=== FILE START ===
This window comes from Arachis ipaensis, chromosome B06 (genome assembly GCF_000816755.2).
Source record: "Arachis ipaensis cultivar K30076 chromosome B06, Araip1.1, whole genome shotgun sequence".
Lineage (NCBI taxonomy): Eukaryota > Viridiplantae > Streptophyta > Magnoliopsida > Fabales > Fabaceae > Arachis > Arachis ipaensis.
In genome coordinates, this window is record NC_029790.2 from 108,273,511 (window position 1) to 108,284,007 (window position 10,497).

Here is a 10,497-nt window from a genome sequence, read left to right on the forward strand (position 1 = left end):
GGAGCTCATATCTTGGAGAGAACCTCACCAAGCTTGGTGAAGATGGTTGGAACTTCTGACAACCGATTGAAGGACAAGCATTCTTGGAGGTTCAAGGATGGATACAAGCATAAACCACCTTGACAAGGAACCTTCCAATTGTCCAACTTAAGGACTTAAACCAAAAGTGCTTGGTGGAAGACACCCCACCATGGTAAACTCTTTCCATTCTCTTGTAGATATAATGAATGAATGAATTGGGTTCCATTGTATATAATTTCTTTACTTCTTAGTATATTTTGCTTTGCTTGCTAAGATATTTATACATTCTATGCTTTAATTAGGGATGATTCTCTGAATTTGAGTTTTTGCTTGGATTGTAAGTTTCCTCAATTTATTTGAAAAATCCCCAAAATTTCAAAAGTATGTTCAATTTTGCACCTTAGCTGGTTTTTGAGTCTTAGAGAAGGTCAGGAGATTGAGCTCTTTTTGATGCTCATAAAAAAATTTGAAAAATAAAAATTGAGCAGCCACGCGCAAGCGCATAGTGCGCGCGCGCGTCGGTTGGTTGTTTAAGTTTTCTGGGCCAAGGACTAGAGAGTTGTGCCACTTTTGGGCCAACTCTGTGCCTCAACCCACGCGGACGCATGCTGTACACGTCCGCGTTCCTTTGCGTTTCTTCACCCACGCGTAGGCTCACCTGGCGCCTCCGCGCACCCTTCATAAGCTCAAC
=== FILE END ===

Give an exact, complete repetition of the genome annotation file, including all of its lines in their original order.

This window comes from Arachis ipaensis, chromosome B06 (genome assembly GCF_000816755.2).
Source record: "Arachis ipaensis cultivar K30076 chromosome B06, Araip1.1, whole genome shotgun sequence".
Lineage (NCBI taxonomy): Eukaryota > Viridiplantae > Streptophyta > Magnoliopsida > Fabales > Fabaceae > Arachis > Arachis ipaensis.
In genome coordinates, this window is record NC_029790.2 from 108,273,511 (window position 1) to 108,284,007 (window position 10,497).

Here is a 10,497-nt window from a genome sequence, read left to right on the forward strand (position 1 = left end):
GGAGCTCATATCTTGGAGAGAACCTCACCAAGCTTGGTGAAGATGGTTGGAACTTCTGACAACCGATTGAAGGACAAGCATTCTTGGAGGTTCAAGGATGGATACAAGCATAAACCACCTTGACAAGGAACCTTCCAATTGTCCAACTTAAGGACTTAAACCAAAAGTGCTTGGTGGAAGACACCCCACCATGGTAAACTCTTTCCATTCTCTTGTAGATATAATGAATGAATGAATTGGGTTCCATTGTATATAATTTCTTTACTTCTTAGTATATTTTGCTTTGCTTGCTAAGATATTTATACATTCTATGCTTTAATTAGGGATGATTCTCTGAATTTGAGTTTTTGCTTGGATTGTAAGTTTCCTCAATTTATTTGAAAAATCCCCAAAATTTCAAAAGTATGTTCAATTTTGCACCTTAGCTGGTTTTTGAGTCTTAGAGAAGGTCAGGAGATTGAGCTCTTTTTGATGCTCATAAAAAAATTTGAAAAATAAAAATTGAGCAGCCACGCGCAAGCGCATAGTGCGCGCGCGCGTCGGTTGGTTGTTTAAGTTTTCTGGGCCAAGGACTAGAGAGTTGTGCCACTTTTGGGCCAACTCTGTGCCTCAACCCACGCGGACGCATGCTGTACACGTCCGCGTTCCTTTGCGTTTCTTCACCCACGCGTAGGCTCACCTGGCGCCTCCGCGCACCCTTCATAAGCTCAAC